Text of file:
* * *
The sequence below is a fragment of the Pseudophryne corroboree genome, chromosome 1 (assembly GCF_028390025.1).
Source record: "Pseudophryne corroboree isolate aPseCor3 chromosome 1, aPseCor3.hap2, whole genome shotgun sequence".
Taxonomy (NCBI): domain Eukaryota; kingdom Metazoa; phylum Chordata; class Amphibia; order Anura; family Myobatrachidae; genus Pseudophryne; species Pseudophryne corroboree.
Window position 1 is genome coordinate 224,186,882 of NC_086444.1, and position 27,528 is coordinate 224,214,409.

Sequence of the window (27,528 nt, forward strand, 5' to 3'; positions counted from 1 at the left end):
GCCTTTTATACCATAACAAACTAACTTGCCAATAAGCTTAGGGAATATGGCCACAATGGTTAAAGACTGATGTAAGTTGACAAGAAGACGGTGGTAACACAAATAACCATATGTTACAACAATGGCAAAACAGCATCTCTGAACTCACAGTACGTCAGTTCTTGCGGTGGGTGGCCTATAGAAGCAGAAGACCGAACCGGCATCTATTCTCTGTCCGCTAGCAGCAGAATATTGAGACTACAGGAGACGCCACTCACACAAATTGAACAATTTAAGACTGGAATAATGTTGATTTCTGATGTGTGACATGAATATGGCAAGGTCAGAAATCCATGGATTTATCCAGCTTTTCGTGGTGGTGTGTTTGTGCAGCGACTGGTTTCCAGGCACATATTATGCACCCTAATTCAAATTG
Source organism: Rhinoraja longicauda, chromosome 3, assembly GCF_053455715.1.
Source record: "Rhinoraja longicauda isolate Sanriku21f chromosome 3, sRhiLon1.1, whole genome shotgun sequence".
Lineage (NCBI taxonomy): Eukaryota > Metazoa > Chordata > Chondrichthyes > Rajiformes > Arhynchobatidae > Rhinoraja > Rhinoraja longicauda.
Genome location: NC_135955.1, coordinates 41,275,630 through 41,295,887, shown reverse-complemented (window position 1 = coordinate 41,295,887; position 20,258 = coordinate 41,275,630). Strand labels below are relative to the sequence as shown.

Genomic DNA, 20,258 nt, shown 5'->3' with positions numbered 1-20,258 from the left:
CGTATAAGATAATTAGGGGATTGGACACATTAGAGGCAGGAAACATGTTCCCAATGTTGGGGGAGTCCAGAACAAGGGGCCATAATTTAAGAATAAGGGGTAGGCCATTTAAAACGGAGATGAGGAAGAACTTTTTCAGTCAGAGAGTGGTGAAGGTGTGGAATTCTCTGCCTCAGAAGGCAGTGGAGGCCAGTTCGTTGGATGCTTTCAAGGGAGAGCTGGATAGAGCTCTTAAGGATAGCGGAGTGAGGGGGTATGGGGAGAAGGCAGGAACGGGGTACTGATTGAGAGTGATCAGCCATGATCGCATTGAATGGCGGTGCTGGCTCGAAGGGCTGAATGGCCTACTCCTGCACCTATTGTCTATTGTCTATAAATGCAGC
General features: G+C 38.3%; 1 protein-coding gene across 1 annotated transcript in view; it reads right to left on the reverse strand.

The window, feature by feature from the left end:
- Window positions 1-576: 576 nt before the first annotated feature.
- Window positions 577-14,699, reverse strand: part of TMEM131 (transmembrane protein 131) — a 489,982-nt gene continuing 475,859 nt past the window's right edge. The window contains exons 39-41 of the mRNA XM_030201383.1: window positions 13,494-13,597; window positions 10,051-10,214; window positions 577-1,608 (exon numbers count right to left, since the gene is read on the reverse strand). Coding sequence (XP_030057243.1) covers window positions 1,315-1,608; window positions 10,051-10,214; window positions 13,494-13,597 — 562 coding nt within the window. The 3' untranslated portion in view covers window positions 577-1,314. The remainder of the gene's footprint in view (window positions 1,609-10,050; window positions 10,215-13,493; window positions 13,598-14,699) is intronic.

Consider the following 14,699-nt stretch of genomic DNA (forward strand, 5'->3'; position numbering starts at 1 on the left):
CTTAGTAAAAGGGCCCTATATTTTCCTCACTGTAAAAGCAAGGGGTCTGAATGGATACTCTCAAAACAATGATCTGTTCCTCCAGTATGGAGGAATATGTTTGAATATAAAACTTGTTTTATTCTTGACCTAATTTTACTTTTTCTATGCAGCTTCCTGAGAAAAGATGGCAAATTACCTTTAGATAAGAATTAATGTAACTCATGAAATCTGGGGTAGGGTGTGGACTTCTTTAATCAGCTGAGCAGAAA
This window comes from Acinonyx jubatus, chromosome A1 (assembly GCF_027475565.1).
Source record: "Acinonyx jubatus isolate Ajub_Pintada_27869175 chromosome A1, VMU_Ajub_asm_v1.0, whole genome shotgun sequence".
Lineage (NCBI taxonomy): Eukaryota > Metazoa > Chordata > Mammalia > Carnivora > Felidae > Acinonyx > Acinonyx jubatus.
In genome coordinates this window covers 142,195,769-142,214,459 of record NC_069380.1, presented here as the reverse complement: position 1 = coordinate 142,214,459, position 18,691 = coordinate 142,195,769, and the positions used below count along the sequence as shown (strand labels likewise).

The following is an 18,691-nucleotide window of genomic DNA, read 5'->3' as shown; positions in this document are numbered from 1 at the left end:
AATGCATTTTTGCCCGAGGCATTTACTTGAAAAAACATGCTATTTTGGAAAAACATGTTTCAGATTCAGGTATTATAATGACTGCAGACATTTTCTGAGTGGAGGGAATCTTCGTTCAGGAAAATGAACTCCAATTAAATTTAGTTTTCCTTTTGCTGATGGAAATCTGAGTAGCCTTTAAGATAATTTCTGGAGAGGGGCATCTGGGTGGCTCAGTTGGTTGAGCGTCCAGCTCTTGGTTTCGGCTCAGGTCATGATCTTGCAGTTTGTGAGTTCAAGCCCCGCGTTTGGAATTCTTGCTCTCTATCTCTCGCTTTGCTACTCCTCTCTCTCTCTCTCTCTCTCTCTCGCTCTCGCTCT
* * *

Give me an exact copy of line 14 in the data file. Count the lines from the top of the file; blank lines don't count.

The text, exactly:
The window, feature by feature from the left end: